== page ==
A group of college presidents has sparked debate by signing a petition urging the drinking age be lowered to 18, the legally recognized age of adulthood. They argue that “twenty-one is not working” because it has “not resulted in significant constructive behavioral change among our students.”
Several groups are opposing this campaign, among them Mothers Against Drunk Driving. The president of MADD complains that “it is deeply disappointing to me that many of our education leaders would support an initiative without doing their homework on the underlying research and science.” She and others deny that “studies did not conclusively show a benefit to raising the drinking age [to 21].”
Leave aside for now the factual claims of either side and consider the nature of the debate itself. On one side is a group arguing that current laws do not “work”, citing only empirical studies as evidence for their position. On the other side is a group arguing that current laws should be left alone, citing only empirical studies as evidence for their position. In fact, both sides have the same motive (reducing drinking), but only differ on what the “research” tells us is the best way to achieve it.
This debate offers a good example of a fundamental error being committed in nearly all public policy discussions today. In general, the process proceeds as follows:
- Determine desired behavior of populace.
- Conduct various studies in order to determine what government restrictions might bring about such a “constructive behavioral change”.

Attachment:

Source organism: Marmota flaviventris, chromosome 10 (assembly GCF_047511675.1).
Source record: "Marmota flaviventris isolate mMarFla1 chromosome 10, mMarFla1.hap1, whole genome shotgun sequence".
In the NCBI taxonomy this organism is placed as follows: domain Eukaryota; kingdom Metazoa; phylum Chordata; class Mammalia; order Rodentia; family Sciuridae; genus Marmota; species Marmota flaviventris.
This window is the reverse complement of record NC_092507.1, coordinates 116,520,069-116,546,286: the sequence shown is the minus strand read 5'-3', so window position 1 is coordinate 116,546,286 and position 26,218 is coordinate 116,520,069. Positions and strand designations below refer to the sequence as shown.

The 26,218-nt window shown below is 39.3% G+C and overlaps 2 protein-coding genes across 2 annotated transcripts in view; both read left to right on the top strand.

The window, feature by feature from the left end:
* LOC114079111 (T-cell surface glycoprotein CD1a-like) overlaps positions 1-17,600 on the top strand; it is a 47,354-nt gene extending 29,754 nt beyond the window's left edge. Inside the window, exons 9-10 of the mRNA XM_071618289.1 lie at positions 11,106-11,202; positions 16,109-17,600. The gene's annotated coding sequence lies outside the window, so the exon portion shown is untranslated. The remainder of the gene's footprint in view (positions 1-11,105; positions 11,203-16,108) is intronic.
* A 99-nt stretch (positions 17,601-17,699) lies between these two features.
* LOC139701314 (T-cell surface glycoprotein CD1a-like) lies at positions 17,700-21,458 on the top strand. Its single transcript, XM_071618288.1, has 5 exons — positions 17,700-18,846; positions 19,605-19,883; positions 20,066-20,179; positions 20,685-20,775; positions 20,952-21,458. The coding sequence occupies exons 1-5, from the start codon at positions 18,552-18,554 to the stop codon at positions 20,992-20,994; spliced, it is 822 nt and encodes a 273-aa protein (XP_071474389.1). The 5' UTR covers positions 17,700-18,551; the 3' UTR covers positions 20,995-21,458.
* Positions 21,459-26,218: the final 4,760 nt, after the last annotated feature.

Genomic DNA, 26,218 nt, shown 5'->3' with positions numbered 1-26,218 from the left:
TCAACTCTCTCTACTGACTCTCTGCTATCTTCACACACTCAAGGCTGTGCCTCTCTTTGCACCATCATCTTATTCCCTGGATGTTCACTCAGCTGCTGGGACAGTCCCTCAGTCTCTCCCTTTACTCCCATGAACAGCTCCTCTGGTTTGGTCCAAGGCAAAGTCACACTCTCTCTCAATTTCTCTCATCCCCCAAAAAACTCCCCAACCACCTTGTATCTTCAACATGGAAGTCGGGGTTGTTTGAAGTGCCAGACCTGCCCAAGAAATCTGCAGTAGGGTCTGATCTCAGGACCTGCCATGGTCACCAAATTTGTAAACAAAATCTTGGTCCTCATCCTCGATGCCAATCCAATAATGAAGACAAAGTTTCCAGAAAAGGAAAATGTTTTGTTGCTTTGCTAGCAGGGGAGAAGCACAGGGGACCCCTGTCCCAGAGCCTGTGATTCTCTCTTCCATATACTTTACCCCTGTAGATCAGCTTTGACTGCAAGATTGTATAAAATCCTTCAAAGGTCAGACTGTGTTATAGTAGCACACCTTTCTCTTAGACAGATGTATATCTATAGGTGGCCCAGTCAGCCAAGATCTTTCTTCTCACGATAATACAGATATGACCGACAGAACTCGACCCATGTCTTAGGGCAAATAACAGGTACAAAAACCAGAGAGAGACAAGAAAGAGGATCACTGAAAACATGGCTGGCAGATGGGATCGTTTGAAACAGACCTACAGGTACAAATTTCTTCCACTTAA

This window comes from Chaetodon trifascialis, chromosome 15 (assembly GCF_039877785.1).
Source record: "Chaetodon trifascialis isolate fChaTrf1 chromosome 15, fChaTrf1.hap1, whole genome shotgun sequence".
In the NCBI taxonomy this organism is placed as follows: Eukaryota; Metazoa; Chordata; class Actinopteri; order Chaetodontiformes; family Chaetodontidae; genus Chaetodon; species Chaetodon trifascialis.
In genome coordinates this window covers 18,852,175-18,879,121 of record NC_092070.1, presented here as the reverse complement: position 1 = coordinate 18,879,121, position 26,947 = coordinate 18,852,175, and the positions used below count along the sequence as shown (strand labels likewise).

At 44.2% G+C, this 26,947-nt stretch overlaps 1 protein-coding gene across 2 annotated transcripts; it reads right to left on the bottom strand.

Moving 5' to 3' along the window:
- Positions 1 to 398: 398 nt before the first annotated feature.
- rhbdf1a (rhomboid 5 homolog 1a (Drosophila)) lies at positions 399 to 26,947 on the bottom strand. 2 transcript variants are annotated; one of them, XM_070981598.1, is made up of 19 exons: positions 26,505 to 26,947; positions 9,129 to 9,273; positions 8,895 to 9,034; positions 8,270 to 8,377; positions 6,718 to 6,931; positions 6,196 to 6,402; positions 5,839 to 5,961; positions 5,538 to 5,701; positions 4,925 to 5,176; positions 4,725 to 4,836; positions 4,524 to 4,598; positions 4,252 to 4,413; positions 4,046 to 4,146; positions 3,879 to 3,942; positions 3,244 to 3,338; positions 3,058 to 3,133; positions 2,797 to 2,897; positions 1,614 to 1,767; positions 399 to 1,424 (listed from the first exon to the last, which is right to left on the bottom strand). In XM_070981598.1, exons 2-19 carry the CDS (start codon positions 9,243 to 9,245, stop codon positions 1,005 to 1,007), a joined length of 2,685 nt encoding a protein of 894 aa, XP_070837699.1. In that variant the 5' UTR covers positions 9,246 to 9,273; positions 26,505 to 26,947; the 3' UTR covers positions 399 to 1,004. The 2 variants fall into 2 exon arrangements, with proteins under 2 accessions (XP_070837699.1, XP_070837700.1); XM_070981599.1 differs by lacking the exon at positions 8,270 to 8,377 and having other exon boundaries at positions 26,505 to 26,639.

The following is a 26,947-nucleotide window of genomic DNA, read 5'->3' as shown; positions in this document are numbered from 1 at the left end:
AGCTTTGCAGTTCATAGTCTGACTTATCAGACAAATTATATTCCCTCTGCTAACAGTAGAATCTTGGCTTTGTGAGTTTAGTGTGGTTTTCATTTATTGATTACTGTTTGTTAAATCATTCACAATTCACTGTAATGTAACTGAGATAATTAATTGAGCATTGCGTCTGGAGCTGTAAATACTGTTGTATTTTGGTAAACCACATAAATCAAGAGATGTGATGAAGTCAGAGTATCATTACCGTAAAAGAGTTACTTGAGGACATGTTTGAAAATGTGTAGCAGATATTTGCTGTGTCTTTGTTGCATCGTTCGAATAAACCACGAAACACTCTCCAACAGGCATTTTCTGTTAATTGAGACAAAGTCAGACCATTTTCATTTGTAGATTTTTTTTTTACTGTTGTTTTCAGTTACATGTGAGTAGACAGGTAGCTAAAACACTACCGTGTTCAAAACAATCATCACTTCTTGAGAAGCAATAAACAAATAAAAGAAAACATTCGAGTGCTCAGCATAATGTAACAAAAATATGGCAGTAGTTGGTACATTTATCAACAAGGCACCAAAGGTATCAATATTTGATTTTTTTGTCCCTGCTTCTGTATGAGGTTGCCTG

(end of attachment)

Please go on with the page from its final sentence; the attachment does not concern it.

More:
- Vote to decide which method seems to be the best bet.
- In a few years, repeat.
There is a glaring problem in the above: the question of whether the government is justified in using its power to bring about “constructive behavioral change” is never raised. It is simply taken as a given that what is determined in step 1 is legitimate so long as there is enough public or legislative support.
In short, there is no discussion of rights. Does a 20-year-old have the right to drink beer? Does an 18-year-old have such a right? Given that they are adults, is the State justified in forbidding them to exercise their own judgment about whether to drink? These are the questions that those debating this issue should ask. But such questions would likely strike advocates of either position as bizarre – there are no rights under consideration here, only desired behaviors.
To see the problem with this approach, suppose for a moment that the Founding Fathers had used it when developing the Constitution and the Bill of Rights. Should we have the right to free speech? Well, that would depend on what speech the public desires to hear or read–thus, some studies would have to be conducted to see what the effects of allowing any given type of speech are, and whether such speech is “constructive.” Should there be a law preventing unwarranted government search and seizure of private property? Who could say–there hadn’t been conclusive research to determine the effects of that kind of policy.
Thankfully, the Founders approached law in an entirely different way: as a matter of principle. They proposed that government be instituted in order to secure the rights to life, liberty and the pursuit of happiness on the basis of fundamental principles of human nature, not as the result of a series of studies. When principles like individual rights are thrown aside, anything goes. When “constructive behavioral change” becomes the guiding standard of government policy, there is no room left for considerations of freedom.
If we want to see a principled approach to government and law, we must start by challenging the assumption that public desire for behavioral change trumps the rights of the individual.